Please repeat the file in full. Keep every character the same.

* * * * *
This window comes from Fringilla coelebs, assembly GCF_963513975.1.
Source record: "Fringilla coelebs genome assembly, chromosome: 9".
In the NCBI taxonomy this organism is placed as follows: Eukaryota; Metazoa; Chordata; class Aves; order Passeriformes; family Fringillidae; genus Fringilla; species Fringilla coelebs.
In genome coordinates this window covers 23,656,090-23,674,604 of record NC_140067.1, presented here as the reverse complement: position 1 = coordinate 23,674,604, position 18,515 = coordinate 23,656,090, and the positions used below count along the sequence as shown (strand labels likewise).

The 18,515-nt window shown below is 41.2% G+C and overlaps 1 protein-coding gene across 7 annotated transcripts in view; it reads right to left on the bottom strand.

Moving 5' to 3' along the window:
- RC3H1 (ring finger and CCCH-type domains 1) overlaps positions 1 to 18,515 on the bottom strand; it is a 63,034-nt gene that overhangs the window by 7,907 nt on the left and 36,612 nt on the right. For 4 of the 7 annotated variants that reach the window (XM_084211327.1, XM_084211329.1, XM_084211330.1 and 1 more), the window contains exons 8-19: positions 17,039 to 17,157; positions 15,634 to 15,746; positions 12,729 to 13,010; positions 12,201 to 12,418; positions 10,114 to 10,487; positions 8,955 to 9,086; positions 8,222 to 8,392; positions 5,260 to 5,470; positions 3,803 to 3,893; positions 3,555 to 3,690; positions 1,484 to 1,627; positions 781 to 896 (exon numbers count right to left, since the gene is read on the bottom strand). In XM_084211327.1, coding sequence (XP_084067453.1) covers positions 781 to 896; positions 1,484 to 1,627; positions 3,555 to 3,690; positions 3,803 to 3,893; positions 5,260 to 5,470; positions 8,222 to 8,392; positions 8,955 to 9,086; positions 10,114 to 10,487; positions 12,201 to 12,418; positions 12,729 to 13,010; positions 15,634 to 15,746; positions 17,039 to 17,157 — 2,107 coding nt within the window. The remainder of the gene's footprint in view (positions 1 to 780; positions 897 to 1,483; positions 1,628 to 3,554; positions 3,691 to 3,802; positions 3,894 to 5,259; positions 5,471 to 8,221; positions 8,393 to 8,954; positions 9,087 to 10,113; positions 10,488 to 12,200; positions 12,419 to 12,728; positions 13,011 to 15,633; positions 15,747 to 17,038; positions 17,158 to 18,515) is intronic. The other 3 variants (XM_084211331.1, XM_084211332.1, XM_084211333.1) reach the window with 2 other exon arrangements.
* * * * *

This window comes from Fringilla coelebs, assembly GCF_963513975.1.
Source record: "Fringilla coelebs genome assembly, chromosome: 9".
In the NCBI taxonomy this organism is placed as follows: Eukaryota; Metazoa; Chordata; class Aves; order Passeriformes; family Fringillidae; genus Fringilla; species Fringilla coelebs.
In genome coordinates this window covers 23,656,090-23,674,604 of record NC_140067.1, presented here as the reverse complement: position 1 = coordinate 23,674,604, position 18,515 = coordinate 23,656,090, and the positions used below count along the sequence as shown (strand labels likewise).

The 18,515-nt window shown below is 41.2% G+C and overlaps 1 protein-coding gene across 7 annotated transcripts in view; it reads right to left on the bottom strand.

Moving 5' to 3' along the window:
- RC3H1 (ring finger and CCCH-type domains 1) overlaps positions 1 to 18,515 on the bottom strand; it is a 63,034-nt gene that overhangs the window by 7,907 nt on the left and 36,612 nt on the right. For 4 of the 7 annotated variants that reach the window (XM_084211327.1, XM_084211329.1, XM_084211330.1 and 1 more), the window contains exons 8-19: positions 17,039 to 17,157; positions 15,634 to 15,746; positions 12,729 to 13,010; positions 12,201 to 12,418; positions 10,114 to 10,487; positions 8,955 to 9,086; positions 8,222 to 8,392; positions 5,260 to 5,470; positions 3,803 to 3,893; positions 3,555 to 3,690; positions 1,484 to 1,627; positions 781 to 896 (exon numbers count right to left, since the gene is read on the bottom strand). In XM_084211327.1, coding sequence (XP_084067453.1) covers positions 781 to 896; positions 1,484 to 1,627; positions 3,555 to 3,690; positions 3,803 to 3,893; positions 5,260 to 5,470; positions 8,222 to 8,392; positions 8,955 to 9,086; positions 10,114 to 10,487; positions 12,201 to 12,418; positions 12,729 to 13,010; positions 15,634 to 15,746; positions 17,039 to 17,157 — 2,107 coding nt within the window. The remainder of the gene's footprint in view (positions 1 to 780; positions 897 to 1,483; positions 1,628 to 3,554; positions 3,691 to 3,802; positions 3,894 to 5,259; positions 5,471 to 8,221; positions 8,393 to 8,954; positions 9,087 to 10,113; positions 10,488 to 12,200; positions 12,419 to 12,728; positions 13,011 to 15,633; positions 15,747 to 17,038; positions 17,158 to 18,515) is intronic. The other 3 variants (XM_084211331.1, XM_084211332.1, XM_084211333.1) reach the window with 2 other exon arrangements.